Portland State University. Department of Administration of Justice
Gary L. Perlstein
Date of Award
Master of Science in Administration (MSA)
Criminology and Criminal Justice
1 online resource (2, vi, 98 p.)
Police -- Job stress
The present paper is a literature study of stressors and the responses in police officers to occupational stressors. It endeavors to identify and assess common stressors in policing. It further aims to provide an answer to the question of whether police administrative tasks and situations, or the dangerous and traumatic events and situations inherent in policing, are perceived as equally or more stressful by surveyed police officers. The question is relevant as there seems to be disagreement among researchers on police stress about which elements (administrative or dangerous and/or traumatic) of the police occupation is more stressful. Much attention has been given to the treatment of post-traumatic stress in police officers while efforts to prevent administrative or organizational stressors have been largerly ignored. If administrative stressors in policing are equally important as dangerous and traumatic situations and events, more attention should be given to the prevention of such largerly preventable stressful events. The theoretical framework used in the study is that of the transactional concept of stress. In trying to assess what parts of policing are more stressful, a number of empirical studies were examined and compared. Most studies applied a "checklist" approach to identify and rank the heaviest stressors in police work. The methodological quality of available studies was varied, influencing their comparability and generalizability. In spite of these inequalities, the results from the assessment indicates that dangerous and traumatic situations are somewhat more often perceived as the largest stressors than administrative stressors in police work.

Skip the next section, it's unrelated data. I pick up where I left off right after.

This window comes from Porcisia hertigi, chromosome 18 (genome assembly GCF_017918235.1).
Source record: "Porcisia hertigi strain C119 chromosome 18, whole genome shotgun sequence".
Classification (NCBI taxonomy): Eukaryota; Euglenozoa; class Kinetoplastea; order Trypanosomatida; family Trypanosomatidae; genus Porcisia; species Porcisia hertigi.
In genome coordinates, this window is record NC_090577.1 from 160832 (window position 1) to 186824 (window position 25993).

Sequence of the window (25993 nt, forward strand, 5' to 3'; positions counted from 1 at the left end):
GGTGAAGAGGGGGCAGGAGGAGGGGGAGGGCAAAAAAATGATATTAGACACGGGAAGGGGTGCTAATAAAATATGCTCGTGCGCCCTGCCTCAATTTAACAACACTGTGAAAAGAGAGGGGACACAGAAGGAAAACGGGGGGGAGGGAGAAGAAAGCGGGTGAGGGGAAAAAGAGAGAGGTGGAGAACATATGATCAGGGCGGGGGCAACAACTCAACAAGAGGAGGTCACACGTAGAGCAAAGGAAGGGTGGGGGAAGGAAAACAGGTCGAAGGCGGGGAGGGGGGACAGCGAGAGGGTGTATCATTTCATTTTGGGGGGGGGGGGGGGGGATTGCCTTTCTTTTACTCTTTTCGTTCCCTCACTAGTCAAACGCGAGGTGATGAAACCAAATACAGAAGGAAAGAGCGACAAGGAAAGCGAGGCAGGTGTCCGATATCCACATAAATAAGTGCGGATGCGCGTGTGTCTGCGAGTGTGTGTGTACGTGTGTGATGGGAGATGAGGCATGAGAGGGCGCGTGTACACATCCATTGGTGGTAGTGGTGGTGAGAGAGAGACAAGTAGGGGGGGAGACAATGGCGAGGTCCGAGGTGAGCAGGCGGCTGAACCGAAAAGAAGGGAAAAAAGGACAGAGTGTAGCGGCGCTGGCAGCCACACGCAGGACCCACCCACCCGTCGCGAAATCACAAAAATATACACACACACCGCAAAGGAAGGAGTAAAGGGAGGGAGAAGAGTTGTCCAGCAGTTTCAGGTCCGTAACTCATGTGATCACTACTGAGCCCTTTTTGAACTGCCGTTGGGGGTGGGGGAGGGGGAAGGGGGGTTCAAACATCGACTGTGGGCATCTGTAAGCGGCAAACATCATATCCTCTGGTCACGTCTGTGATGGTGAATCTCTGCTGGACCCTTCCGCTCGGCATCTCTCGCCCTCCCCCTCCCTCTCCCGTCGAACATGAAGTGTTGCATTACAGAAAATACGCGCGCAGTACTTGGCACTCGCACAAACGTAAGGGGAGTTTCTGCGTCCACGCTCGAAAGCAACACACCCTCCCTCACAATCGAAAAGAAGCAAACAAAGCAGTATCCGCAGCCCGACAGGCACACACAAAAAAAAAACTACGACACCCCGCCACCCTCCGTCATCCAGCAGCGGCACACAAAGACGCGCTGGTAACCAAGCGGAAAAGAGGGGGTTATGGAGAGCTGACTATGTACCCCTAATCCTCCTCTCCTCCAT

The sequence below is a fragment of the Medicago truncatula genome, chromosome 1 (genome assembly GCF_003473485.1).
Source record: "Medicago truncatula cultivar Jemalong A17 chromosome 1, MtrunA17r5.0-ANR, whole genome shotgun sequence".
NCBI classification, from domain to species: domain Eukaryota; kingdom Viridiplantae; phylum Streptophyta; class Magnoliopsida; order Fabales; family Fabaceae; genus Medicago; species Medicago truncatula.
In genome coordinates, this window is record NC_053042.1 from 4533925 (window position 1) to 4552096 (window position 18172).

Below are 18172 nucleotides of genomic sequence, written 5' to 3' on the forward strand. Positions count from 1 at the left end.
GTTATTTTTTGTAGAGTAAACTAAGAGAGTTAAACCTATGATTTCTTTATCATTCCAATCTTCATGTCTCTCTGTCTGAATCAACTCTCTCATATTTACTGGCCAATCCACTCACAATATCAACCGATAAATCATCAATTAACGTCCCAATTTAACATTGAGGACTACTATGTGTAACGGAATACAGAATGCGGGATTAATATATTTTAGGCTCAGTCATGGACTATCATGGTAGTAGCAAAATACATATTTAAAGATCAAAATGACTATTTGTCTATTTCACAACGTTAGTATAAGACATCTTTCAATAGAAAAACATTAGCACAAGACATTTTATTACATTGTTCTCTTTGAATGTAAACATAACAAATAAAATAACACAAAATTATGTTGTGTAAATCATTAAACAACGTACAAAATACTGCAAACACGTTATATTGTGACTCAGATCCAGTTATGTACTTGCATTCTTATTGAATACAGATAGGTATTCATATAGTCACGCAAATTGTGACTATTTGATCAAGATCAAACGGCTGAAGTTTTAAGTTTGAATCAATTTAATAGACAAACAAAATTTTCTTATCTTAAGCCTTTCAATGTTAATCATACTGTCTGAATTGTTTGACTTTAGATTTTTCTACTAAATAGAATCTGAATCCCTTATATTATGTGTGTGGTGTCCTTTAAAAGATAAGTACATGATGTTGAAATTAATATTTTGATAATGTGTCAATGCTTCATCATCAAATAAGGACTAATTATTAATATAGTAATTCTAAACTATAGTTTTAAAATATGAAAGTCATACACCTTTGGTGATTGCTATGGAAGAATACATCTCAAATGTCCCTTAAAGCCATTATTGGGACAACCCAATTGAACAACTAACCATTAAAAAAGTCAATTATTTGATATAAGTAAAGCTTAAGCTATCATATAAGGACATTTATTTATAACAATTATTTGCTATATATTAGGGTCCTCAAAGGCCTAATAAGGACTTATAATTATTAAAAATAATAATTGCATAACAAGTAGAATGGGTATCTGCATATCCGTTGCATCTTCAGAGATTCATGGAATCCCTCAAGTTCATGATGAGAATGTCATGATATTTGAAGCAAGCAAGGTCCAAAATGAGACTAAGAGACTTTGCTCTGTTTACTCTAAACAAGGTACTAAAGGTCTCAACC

Mannheimer, Katarina Ahlstrom, "Police Stress: A Literature Study on Police Occupational Stressors and the Responses in Police Officers to Stressful Job Events" (1993). Dissertations and Theses. Paper 4617.